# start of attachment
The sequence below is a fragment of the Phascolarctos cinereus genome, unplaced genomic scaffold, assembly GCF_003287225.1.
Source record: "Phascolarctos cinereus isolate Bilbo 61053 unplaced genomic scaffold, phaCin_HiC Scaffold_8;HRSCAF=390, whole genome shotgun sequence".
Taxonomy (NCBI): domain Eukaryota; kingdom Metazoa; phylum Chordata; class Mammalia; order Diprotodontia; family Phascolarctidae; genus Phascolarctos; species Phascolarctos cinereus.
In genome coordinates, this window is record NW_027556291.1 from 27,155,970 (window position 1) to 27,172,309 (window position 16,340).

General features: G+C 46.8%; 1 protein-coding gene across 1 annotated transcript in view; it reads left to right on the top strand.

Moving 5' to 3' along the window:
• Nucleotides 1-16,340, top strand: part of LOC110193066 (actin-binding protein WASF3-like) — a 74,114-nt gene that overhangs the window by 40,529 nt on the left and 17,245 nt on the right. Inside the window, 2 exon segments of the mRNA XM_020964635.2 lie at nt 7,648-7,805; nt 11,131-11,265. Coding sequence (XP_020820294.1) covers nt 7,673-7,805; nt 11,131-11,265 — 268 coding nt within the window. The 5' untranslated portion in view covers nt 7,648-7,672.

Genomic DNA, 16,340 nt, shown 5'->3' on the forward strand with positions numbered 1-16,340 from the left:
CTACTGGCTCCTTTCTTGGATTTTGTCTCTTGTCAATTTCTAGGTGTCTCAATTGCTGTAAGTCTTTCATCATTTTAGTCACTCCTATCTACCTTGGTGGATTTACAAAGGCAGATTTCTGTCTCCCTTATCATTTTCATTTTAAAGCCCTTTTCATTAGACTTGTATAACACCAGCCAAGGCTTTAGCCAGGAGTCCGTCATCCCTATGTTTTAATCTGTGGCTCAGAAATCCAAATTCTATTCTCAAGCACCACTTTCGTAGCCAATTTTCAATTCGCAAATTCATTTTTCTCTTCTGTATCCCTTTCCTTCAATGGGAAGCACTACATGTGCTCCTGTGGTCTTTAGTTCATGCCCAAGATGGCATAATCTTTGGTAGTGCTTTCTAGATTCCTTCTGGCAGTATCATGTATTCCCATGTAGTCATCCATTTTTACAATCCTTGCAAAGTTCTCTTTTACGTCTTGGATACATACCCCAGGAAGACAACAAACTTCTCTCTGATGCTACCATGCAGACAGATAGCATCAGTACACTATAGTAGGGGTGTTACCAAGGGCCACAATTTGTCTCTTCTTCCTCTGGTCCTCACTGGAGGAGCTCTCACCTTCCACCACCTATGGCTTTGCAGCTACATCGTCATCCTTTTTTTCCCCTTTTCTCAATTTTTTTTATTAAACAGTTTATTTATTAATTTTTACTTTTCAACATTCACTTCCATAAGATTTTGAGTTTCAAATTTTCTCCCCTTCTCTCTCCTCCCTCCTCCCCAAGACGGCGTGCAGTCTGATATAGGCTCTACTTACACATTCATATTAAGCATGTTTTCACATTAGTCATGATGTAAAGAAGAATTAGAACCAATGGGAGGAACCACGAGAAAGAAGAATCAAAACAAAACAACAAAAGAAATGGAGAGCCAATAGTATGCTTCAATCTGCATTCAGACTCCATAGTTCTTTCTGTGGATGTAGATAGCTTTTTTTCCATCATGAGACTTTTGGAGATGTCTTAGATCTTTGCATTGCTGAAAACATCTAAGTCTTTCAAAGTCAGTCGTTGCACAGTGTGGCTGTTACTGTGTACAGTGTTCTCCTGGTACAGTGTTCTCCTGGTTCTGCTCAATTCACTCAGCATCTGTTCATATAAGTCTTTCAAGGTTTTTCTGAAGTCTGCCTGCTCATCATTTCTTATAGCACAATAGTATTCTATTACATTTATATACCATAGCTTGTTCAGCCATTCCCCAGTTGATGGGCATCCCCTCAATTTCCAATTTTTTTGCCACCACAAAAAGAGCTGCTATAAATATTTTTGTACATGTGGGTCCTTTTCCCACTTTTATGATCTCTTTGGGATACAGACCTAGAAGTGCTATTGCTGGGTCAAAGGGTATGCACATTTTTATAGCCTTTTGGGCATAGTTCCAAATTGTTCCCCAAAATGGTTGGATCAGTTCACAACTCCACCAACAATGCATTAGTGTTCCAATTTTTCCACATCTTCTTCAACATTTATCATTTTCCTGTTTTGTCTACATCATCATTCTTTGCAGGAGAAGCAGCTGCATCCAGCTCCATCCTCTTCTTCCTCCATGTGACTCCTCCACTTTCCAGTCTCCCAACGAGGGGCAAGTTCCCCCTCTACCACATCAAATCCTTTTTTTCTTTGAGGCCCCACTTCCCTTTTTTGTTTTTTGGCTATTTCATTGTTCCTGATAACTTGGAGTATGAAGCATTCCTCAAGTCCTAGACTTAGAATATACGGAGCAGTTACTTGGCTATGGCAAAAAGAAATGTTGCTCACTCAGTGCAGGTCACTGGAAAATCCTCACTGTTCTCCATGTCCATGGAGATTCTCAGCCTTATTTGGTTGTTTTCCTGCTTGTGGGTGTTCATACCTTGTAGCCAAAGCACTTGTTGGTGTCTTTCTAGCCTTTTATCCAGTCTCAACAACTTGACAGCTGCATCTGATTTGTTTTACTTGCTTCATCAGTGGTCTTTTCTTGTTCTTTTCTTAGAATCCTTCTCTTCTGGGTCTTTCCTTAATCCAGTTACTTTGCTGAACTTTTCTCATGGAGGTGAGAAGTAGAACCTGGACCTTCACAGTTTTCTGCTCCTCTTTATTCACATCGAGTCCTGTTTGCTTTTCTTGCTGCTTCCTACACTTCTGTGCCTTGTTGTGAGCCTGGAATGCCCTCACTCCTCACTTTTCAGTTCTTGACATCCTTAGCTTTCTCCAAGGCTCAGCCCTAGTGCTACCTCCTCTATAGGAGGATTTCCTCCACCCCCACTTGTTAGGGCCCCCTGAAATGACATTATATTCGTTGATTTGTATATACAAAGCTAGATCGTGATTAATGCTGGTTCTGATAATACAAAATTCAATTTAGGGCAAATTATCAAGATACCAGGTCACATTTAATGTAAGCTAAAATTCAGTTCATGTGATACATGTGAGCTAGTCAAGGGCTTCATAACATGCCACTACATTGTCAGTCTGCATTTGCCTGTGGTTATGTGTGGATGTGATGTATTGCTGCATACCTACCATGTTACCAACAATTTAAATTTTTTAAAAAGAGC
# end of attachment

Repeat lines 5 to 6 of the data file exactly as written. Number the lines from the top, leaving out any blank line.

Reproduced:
General features: G+C 46.8%; 1 protein-coding gene across 1 annotated transcript in view; it reads left to right on the top strand.

Moving 5' to 3' along the window: